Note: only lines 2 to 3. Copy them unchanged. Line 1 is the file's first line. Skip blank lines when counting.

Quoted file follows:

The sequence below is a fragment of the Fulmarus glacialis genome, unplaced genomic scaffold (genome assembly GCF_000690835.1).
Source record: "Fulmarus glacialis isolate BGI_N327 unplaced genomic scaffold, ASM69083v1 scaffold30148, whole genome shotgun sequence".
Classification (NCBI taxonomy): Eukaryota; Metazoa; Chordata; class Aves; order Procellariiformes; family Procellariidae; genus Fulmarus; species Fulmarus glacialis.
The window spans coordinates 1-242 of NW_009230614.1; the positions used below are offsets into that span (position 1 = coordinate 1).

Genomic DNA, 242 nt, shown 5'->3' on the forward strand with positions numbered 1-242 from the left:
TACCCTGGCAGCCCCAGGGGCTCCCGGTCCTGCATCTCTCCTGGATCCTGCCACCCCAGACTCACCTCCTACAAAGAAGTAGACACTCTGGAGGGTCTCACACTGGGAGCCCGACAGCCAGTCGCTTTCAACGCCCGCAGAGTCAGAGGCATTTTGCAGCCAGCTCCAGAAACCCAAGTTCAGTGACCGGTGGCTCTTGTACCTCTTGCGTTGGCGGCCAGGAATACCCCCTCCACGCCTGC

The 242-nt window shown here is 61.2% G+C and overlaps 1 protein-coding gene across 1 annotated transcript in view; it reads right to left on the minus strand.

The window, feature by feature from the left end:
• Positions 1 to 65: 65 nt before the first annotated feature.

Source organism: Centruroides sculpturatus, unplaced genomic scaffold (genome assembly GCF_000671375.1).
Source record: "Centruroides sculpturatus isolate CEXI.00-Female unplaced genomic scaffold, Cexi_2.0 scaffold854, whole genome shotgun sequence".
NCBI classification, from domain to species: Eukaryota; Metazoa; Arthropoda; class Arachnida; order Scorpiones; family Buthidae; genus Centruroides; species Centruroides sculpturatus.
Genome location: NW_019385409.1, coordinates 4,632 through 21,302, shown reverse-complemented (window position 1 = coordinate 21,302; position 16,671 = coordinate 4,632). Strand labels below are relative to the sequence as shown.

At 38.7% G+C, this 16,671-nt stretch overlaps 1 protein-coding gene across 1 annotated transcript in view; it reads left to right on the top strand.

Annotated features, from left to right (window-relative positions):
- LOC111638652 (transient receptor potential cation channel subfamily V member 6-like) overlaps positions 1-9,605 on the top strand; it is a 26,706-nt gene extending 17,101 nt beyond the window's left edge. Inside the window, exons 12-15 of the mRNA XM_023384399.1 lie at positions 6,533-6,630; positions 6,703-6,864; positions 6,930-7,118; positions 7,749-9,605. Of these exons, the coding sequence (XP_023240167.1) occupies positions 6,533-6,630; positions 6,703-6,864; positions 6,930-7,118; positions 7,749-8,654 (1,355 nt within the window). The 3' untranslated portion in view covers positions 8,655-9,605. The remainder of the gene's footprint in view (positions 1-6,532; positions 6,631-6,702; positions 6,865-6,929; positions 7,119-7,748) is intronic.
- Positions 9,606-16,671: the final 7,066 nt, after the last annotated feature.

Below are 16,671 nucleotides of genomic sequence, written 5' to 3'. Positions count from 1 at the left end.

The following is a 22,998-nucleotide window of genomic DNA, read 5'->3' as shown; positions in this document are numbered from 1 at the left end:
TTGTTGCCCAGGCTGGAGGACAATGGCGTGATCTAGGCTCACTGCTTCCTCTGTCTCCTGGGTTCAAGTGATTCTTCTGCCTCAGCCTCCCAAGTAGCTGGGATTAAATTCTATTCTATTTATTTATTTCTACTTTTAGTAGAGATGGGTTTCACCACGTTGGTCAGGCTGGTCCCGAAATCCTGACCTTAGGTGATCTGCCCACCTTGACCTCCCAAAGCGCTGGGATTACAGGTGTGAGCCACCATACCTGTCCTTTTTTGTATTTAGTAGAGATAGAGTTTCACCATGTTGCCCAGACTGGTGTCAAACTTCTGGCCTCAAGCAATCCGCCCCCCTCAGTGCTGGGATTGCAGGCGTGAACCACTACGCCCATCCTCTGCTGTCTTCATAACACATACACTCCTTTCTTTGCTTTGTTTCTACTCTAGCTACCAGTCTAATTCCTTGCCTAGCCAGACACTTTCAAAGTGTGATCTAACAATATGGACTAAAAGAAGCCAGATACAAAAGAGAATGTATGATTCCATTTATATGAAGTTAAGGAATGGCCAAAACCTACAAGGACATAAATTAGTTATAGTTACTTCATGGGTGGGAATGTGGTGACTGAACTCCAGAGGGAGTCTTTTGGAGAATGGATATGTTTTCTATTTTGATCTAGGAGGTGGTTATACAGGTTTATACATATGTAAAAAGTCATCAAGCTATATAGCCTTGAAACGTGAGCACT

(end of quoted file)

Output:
Source record: "Fulmarus glacialis isolate BGI_N327 unplaced genomic scaffold, ASM69083v1 scaffold30148, whole genome shotgun sequence".
Classification (NCBI taxonomy): Eukaryota; Metazoa; Chordata; class Aves; order Procellariiformes; family Procellariidae; genus Fulmarus; species Fulmarus glacialis.